Thanks for all the statistics and stuff.

15. Jul 30, 2005

### alias25

my mums like that, plus im a girl shes not too happy, she bluntly told me that i didn't have the brains for it, even with top grades, shes trying every trick in the book to try and put me off wanting to do a physics degree, wants me to do pharmacy (uggh borring) dad too. its not comforting to know that your parents against what you want to do, plus im not exactly the most confident person, friends and teachers think differently. im worried if something did go wrong and i messed up parents would never let me forget. i wanna get a PhD and go into research (fingers crossed)

16. Jul 30, 2005

### MalleusScientiarum

If you are good at math and enjoy thinking very physically about problems, you have the brains for physics. People think that physicists are child prodigies, and while some are, the vast majority are not. Some of the most capable physicists I've met on our faculty admit to being not that impressive even as graduating undergrads. If you want to be a physicist bad enough, it's an itch that you'll keep scratching over and over again until you finally get there.

17. Jul 31, 2005

### dlgoff

There are universities that offer degrees in Engineering Physics. Same physics and math courses with engineering electives.

Regards

18. Feb 20, 2011

### CarlRoss_99

Re: Physics--my mom doesn't want me to major in it

You are way down on all those, surgeons make upwards of fourhundred thousand. Beyond that psychiatrists make over two hundred thousand. The rest are also off down to about 22.

Last edited by a moderator: Apr 25, 2017
19. Feb 21, 2011

### Staff: Mentor

Re: Physics--my mom doesn't want me to major in it

Well, what do you expect when those figures are more than five and half years old?

[Tip: look at the dates on the previous posts in this thread. ]

20. Feb 21, 2011

### Fizex

Re: Physics--my mom doesn't want me to major in it

There are a lot of things you can do with a physics degree but you have to make sure it's a Ph.D. Your mother is partially right, an engineer get's much better options with a bachelor's degree but that's not what you want to do.

Maybe you could get an engineering degree with a physics minor or major. As long as you can ace the PGRE then you are a competitive option to grad schools so just practice for that and take some physics classes like quantum, thermo, electrodynamics, etc. to prepare. This is a good option if you suddenly decide you might not want to go to grad school (some people get tired of school at the end of their 4 years).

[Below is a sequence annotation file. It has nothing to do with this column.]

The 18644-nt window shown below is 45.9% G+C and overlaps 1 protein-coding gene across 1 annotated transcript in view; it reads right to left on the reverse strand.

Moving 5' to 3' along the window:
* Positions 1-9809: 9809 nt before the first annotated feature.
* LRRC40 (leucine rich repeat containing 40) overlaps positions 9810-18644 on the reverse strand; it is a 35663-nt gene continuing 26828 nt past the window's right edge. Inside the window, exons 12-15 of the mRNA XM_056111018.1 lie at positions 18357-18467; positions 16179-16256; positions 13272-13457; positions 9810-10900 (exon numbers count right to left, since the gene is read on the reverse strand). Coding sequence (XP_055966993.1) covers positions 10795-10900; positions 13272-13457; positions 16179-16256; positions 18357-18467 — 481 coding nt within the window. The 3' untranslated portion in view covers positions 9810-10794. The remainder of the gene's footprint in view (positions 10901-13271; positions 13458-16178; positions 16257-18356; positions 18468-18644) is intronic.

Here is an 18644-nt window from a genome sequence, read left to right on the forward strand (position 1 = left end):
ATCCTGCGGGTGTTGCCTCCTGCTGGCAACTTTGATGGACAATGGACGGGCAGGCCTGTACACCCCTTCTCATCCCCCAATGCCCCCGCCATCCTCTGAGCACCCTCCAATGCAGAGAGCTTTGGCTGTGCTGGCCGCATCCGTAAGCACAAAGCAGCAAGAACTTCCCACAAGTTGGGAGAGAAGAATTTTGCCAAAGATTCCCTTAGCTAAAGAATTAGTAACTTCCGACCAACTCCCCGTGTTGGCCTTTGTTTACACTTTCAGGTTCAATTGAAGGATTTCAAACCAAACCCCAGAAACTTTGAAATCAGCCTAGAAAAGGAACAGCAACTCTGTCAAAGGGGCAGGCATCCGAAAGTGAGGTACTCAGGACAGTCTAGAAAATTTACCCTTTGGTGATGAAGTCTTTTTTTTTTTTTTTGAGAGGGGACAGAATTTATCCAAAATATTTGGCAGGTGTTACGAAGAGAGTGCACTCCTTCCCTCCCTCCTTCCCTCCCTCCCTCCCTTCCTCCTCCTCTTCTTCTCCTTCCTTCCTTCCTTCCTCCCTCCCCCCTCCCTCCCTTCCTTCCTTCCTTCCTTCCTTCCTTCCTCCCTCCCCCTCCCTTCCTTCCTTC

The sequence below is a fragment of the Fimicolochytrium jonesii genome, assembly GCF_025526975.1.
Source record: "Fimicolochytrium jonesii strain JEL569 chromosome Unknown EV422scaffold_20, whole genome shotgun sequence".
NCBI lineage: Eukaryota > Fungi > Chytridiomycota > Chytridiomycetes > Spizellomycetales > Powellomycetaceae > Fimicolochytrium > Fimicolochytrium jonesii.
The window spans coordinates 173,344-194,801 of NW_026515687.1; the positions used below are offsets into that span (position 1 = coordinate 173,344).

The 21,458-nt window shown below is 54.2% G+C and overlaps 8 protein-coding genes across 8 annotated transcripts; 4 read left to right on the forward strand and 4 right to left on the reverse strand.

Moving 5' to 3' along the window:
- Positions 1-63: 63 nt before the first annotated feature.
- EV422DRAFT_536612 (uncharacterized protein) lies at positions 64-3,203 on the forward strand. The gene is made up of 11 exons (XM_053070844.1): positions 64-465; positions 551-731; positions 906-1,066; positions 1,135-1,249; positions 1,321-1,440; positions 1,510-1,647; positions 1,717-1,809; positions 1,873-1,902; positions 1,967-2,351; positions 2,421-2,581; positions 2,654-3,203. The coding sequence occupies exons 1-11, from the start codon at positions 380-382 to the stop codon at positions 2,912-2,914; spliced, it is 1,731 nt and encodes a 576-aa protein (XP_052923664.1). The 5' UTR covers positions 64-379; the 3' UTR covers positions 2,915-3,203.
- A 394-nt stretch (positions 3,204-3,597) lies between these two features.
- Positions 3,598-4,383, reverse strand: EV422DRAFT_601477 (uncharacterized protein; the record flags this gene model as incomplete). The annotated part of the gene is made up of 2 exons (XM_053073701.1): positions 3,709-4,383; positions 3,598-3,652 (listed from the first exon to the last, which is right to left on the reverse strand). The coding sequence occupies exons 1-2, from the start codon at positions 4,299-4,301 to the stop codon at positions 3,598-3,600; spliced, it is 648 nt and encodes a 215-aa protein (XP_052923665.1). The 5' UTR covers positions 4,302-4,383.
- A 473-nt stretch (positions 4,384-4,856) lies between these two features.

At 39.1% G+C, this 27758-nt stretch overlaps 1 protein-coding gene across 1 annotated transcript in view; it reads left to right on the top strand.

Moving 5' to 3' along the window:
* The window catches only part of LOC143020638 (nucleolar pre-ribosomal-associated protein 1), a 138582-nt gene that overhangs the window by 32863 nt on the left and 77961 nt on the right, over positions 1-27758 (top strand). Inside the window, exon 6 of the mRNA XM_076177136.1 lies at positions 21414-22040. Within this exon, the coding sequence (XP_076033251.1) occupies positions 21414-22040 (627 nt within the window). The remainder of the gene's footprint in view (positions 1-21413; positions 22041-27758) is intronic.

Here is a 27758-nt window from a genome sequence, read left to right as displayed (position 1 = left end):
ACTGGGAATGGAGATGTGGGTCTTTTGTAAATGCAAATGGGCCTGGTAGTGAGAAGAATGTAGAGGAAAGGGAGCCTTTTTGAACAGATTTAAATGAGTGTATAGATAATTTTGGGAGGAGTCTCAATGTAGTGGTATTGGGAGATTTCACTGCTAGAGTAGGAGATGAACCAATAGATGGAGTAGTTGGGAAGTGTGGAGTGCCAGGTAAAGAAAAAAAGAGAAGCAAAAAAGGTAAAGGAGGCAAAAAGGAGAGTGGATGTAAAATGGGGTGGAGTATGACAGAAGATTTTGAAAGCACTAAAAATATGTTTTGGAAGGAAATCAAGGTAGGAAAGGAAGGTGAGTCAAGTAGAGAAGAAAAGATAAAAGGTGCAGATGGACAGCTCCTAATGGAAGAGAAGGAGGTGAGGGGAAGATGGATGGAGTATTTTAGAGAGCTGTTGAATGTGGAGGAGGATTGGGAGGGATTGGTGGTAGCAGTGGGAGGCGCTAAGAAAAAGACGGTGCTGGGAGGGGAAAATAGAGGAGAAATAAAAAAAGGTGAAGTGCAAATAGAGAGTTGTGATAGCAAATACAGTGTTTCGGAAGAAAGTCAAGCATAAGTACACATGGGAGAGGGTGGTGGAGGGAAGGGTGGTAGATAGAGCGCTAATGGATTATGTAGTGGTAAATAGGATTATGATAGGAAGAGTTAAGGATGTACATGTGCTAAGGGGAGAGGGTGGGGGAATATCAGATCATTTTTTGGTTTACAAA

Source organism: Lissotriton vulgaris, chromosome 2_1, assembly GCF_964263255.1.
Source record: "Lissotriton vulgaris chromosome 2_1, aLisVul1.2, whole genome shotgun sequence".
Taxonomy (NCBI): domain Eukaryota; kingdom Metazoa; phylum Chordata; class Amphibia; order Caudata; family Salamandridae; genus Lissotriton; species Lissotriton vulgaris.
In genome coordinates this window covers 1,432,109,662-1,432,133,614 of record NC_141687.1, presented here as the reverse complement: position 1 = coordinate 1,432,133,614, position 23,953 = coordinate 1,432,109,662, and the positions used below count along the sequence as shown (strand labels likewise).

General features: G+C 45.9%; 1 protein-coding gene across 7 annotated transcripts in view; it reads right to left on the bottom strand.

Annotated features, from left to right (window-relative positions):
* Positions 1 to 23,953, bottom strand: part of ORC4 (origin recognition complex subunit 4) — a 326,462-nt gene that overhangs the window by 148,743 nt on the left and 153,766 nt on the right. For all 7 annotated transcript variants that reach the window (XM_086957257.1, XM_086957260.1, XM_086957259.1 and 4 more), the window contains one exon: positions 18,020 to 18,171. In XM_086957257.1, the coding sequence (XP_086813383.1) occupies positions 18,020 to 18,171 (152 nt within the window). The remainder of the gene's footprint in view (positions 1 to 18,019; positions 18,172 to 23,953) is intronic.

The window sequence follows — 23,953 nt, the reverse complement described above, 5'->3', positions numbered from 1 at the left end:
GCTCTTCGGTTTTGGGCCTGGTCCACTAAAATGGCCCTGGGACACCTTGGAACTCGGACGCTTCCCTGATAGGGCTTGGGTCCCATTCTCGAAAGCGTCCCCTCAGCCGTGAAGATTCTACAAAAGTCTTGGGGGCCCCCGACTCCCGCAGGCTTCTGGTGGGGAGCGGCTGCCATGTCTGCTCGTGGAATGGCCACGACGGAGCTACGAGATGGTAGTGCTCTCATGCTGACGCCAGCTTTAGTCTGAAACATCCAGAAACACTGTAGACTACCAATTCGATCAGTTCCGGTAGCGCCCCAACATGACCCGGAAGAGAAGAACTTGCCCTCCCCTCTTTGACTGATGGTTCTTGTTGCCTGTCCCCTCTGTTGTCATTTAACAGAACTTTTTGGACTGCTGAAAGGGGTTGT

Also, highest earning doesn't necessarily mean most employable. There are a lot of astronomers but only a few telescopes for example but they still get paid a good amount.

21. Feb 21, 2011

### Choppy

Re: Physics--my mom doesn't want me to major in it

First off - getting through undergrad without any debt (or at least minimizing the debt you incur) is rather independent of the major you choose. Regardless of what you end up in, you should start out with a plan. Consider:
- how much money you can earn between now and when you start university
- how much help your parents are able and willing to give you
- what scholarships you can apply for
- factor total costs into your school/program decision
- what summer jobs you can get
- what part-time jobs you can get during the academic year

Then there is the 'practicality of a physics degree' issue. It's important to remember that if you chose physics, you're chosing to enhance your education. A physics degree is not job training. People who go through physics tend to be rather successful career-wise compared to the general population for a number of reasons - in my opinion it's because (a) they develop a skill set for solving problems that has a lot of practical applications and (b) they're smarter than the average bears.

The thing is there aren't too many jobs out there that directly recruit for physicists. So when you finish your degree, and start looking for work, it's easy to get frustrated because when you type in "physics" in a job search website, not too many hits come up. This does not mean you're unemployable. It does mean you have to work a little harder to find something. Sometimess it means you have to now consider some job-specific training.

You also have other avenues to consider to. Have you thought about, for example: engineering physics, geophysics, or medical physics?

22. Feb 21, 2011

Re: Physics--my mom doesn't want me to major in it

@ gravenewworld,

Take care not to confuse having a physics degree with being a physicist. Most people with physics degrees would not be considered a physicist in that list.

Im my experience, physics without a PhD is a fairly useless degree in that it is not much more marketable or employable than any other B.S. or M.Sc. But the personal enrichment that a physics education provides is very, very useful. That said, I would have to rely solely on personal enrichment to justify my physics education, since it did prove to be useless towards a career.

23. Feb 21, 2011

### holomorphic

Re: Physics--my mom doesn't want me to major in it

My understanding...

People who majored in physics for undergrad are known to get jobs in quantitative, but not directly physics-related fields; the other way around is less common.

Always keep in mind that as long as you're past some kind of "employable" level, where you can earn a comfortable living, it is more important to be satisfied with what you are doing, since you will spend a great deal of time doing it.

I.e. make sure that work is still life, since the only practical value of work is to enable life.

24. Feb 21, 2011

### holomorphic

Re: Physics--my mom doesn't want me to major in it

I would choose to do this if I did my undergrad over. EE and physics.

25. Feb 21, 2011

### General_Sax

Re: Physics--my mom doesn't want me to major in it

How many people w/ a physics degree actually end up becoming physicists?